Each player is able to affect the world around them, for better or worse. There are always plenty of ways to approach a quest, and with the combat being fairly challenging even on the lower difficulties, choosing violence actually has high stakes.
To top off my gaming experience, I’ve been playing the 'Spyro Reignited Trilogy.'
This is my gaming comfort food, and I often go back to both remastered and original versions to 100% the games again.
The collectathon gameplay, simple enough difficulty, and nostalgia-inducing music transport me straight to my happy place after making no progress over several hours in 'Sekiro' or a full party wipe in 'D:OS2.'
Karl, Gaming And Esports Director
Recently most of my game time has been taken up by 'Mass Effect Legendary Edition.'
I played the initial releases of 'Mass Effect 1' and 'Mass Effect 2', but never got around to 3.
After seeing the Legendary Edition was coming to Game Pass I thought it was as good a time as any to give it a go.
Of course, after loading up 'Mass Effect 3' and being asked if I wanted to import a previous save I knew I had to start from the start.
I remembered the original 'Mass Effect' as being a good game for its time, and while some of the mechanics are a bit clunky (space to sprint, shift to open the squad menu, no jump, etc) I was pleasantly surprised by how well it has held up.
Having played through it once before and getting a "bad" ending, I had always meant to go back and try to get the best ending.
With the aid of Mr. Google, I’ve made all of the right decisions this time around!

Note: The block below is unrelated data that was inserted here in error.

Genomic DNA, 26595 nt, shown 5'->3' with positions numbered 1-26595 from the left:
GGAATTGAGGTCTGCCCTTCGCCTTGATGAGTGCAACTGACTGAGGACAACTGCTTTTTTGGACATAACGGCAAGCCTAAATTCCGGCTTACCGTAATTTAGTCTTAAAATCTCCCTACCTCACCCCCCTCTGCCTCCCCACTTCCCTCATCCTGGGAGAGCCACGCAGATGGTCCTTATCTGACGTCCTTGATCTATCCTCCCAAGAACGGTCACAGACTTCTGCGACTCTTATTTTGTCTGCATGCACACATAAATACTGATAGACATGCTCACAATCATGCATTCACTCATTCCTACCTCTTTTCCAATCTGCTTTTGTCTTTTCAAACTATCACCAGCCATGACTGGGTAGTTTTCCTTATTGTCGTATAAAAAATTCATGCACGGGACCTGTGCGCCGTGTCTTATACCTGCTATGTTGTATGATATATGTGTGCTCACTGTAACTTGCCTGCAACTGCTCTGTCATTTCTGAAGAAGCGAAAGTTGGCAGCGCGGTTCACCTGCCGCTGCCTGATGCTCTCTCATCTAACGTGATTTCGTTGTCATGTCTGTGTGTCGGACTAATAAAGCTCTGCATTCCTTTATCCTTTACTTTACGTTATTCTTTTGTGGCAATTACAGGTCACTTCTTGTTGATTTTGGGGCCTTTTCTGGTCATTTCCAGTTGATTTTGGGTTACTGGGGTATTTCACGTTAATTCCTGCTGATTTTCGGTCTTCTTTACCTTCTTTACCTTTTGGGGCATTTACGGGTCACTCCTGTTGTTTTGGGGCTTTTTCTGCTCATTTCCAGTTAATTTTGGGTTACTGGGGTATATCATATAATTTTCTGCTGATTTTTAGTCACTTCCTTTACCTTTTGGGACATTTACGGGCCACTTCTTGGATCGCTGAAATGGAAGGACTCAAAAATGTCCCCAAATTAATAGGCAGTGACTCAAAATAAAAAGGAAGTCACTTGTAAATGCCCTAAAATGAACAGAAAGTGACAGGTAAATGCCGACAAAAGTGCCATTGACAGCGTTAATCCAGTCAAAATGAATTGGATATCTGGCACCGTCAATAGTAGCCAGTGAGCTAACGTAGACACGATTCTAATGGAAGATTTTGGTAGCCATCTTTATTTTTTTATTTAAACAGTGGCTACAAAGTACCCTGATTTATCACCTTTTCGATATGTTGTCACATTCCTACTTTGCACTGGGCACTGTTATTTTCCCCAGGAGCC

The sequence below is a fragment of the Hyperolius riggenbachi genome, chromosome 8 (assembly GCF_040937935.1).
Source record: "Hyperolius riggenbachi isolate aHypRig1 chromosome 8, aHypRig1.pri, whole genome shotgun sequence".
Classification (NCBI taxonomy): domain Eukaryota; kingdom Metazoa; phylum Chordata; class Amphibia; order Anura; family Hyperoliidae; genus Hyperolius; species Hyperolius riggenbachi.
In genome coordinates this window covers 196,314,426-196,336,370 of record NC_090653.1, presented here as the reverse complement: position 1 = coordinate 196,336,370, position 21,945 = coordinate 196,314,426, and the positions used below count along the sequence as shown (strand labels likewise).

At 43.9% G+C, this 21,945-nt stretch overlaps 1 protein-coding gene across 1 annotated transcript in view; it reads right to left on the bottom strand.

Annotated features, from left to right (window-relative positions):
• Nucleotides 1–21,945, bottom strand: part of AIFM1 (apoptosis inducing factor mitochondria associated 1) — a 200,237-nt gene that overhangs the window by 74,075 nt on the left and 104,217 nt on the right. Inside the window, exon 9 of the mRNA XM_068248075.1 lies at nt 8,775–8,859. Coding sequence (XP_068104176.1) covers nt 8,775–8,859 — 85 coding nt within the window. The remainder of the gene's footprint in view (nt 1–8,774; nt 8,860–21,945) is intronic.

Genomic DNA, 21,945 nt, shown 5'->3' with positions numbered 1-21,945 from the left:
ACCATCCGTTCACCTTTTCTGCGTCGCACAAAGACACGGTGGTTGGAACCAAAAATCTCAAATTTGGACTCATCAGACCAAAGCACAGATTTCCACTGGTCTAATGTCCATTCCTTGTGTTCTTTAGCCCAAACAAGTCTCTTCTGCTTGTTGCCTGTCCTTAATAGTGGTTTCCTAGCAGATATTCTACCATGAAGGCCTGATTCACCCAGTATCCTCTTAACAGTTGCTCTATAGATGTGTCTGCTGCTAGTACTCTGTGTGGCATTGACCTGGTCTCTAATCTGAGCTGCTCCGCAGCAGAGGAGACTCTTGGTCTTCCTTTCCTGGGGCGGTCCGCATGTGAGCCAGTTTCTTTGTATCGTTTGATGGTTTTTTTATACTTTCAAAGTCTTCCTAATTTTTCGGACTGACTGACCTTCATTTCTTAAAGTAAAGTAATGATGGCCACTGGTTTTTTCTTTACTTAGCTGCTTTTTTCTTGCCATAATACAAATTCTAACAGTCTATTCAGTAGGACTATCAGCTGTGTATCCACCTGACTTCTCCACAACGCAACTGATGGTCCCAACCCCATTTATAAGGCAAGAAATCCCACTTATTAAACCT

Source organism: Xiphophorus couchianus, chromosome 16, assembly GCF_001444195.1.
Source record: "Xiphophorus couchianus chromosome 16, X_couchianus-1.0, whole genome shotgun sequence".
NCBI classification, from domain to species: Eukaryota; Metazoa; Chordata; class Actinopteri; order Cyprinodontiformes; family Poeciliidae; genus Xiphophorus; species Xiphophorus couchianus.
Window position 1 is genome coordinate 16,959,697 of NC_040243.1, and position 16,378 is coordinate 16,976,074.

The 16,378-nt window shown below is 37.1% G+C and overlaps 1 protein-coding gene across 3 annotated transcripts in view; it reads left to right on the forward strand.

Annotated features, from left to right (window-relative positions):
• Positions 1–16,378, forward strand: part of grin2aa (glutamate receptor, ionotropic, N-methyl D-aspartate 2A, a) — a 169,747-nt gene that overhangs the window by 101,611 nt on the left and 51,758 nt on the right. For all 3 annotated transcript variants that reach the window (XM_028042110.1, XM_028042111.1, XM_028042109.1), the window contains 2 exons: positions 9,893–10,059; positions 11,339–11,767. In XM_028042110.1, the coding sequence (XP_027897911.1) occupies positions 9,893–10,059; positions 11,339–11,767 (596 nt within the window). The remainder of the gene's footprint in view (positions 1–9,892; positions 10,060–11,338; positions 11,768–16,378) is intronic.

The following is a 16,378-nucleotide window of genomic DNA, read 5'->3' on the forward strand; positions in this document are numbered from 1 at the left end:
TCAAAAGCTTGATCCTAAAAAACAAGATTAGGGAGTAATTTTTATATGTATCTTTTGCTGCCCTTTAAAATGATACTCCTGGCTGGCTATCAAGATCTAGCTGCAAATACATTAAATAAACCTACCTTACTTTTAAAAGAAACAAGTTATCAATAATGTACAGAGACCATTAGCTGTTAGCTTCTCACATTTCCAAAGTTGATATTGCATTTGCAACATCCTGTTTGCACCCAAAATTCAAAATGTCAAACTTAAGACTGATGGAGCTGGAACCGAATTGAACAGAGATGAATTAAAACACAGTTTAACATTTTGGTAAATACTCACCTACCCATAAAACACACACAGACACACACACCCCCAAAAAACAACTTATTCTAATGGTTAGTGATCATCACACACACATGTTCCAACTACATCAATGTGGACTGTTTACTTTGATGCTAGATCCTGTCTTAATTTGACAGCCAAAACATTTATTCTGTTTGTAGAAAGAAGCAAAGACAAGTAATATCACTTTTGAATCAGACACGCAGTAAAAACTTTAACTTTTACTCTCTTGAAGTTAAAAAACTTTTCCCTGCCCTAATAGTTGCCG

Due to the summer games drought, when the lads all want to play something, we typically spend 30 minutes trying to decide then default back to 'GTA Online.'
Having grinded out the very lucrative Cayo Perico heist to the point where I could speed run the setup and heist solo in less than an hour to get $ 1 million +, I was able to buy all of the new facilities like bunkers, office buildings, casino penthouse and access the content that for so long had been blocked off.
While the grind wasn’t fun, some of this content has been really enjoyable, and only made better when I can get my mates in to help.
At time of writing, I'm currently working through stage 2 of the Doomsday Heist
My somewhat guilty pleasure is 'Battlefield 2042.'
I know what you’re going to say - no it’s not as bad as it was at release!
As usual. it’s a case of too little too late for most players, but EA/Dice finally got their act together and have it in a working, stable state.
Adding a new game mode of 32 vs 32 on some new maps and some classics from older games like Caspian Border and Arica Harbor, as well as the first season of Battle Pass, has given the game a new lease of life for me.
I’ve been enjoying playing solo but unfortunately having a hard time convincing the guys to re-download and install is proving difficult, so without them my 'Battlefield' time is limited.
Eoin, Video Producer
I've been playing a heap of 'Ghost of Tsushima.'
I missed out on it when it first came out, so it seemed like the perfect game to test out the PS5. I'a huge fan of those big-map RPGs with loads of story, near-infinite collectibles, and meaty side-quests.
On the sliding scale of RPG quality - from 'Witcher III' (glorious, perfection, magnificent, makes you feel like a Witcher) to 'Assassin's Creed Odyssey' (mundane, too long, makes you feel like crying) - 'Ghost of Tsushima' sits comfortably in the middle.
Sure, the fetch-quests can feel formulaic, and even the stunning landscapes can't stop your mind from drifting during long horse rides, but the core setting and gameplay is just so much fun for me.
The samurai sword combat feels right, the cutscenes are filled with drama, and I'm totally invested in Jin Sakai's story.
Shout-out to the easily accessible Photo mode, and the 'Kurosawa mode' filter you can put over the whole game to feel like you're in a proper 1950s samurai movie!